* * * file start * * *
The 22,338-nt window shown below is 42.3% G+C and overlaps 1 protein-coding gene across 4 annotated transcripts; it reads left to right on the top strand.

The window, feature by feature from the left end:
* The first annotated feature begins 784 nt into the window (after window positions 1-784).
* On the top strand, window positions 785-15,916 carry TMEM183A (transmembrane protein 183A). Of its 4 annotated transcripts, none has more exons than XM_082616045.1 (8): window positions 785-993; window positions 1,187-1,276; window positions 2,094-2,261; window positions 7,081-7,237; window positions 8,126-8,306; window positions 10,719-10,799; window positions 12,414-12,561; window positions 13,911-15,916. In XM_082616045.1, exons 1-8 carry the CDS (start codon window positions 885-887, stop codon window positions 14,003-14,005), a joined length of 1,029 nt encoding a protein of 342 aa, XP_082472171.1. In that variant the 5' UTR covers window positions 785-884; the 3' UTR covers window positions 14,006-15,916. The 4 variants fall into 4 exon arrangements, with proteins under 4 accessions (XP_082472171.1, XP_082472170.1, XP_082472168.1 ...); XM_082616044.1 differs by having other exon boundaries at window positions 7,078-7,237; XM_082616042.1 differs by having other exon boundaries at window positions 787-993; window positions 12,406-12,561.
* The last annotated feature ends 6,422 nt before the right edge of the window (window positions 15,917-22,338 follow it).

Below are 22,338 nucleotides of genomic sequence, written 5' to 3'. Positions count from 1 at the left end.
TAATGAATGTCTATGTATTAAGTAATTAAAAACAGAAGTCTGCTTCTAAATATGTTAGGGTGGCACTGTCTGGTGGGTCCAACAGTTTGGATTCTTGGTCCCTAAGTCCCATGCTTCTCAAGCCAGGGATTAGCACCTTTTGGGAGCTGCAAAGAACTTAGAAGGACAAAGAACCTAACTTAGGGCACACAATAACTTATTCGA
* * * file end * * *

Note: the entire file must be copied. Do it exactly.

The 22,338-nt window shown below is 42.3% G+C and overlaps 1 protein-coding gene across 4 annotated transcripts; it reads left to right on the top strand.

The window, feature by feature from the left end:
* The first annotated feature begins 784 nt into the window (after window positions 1-784).
* On the top strand, window positions 785-15,916 carry TMEM183A (transmembrane protein 183A). Of its 4 annotated transcripts, none has more exons than XM_082616045.1 (8): window positions 785-993; window positions 1,187-1,276; window positions 2,094-2,261; window positions 7,081-7,237; window positions 8,126-8,306; window positions 10,719-10,799; window positions 12,414-12,561; window positions 13,911-15,916. In XM_082616045.1, exons 1-8 carry the CDS (start codon window positions 885-887, stop codon window positions 14,003-14,005), a joined length of 1,029 nt encoding a protein of 342 aa, XP_082472171.1. In that variant the 5' UTR covers window positions 785-884; the 3' UTR covers window positions 14,006-15,916. The 4 variants fall into 4 exon arrangements, with proteins under 4 accessions (XP_082472171.1, XP_082472170.1, XP_082472168.1 ...); XM_082616044.1 differs by having other exon boundaries at window positions 7,078-7,237; XM_082616042.1 differs by having other exon boundaries at window positions 787-993; window positions 12,406-12,561.
* The last annotated feature ends 6,422 nt before the right edge of the window (window positions 15,917-22,338 follow it).

Below are 22,338 nucleotides of genomic sequence, written 5' to 3'. Positions count from 1 at the left end.
TAATGAATGTCTATGTATTAAGTAATTAAAAACAGAAGTCTGCTTCTAAATATGTTAGGGTGGCACTGTCTGGTGGGTCCAACAGTTTGGATTCTTGGTCCCTAAGTCCCATGCTTCTCAAGCCAGGGATTAGCACCTTTTGGGAGCTGCAAAGAACTTAGAAGGACAAAGAACCTAACTTAGGGCACACAATAACTTATTCGA